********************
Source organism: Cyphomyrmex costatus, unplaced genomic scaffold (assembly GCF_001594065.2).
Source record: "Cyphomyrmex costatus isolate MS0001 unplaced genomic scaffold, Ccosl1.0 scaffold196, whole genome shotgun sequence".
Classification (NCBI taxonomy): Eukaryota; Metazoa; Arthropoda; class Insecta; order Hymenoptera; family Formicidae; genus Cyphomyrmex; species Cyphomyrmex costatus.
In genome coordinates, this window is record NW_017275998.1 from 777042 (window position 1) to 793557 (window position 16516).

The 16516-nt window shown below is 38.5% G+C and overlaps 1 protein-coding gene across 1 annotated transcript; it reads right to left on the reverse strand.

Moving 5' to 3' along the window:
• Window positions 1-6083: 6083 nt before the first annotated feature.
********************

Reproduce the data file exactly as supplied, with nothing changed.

Source organism: Cyphomyrmex costatus, unplaced genomic scaffold (assembly GCF_001594065.2).
Source record: "Cyphomyrmex costatus isolate MS0001 unplaced genomic scaffold, Ccosl1.0 scaffold196, whole genome shotgun sequence".
Classification (NCBI taxonomy): Eukaryota; Metazoa; Arthropoda; class Insecta; order Hymenoptera; family Formicidae; genus Cyphomyrmex; species Cyphomyrmex costatus.
In genome coordinates, this window is record NW_017275998.1 from 777042 (window position 1) to 793557 (window position 16516).

The 16516-nt window shown below is 38.5% G+C and overlaps 1 protein-coding gene across 1 annotated transcript; it reads right to left on the reverse strand.

Moving 5' to 3' along the window:
• Window positions 1-6083: 6083 nt before the first annotated feature.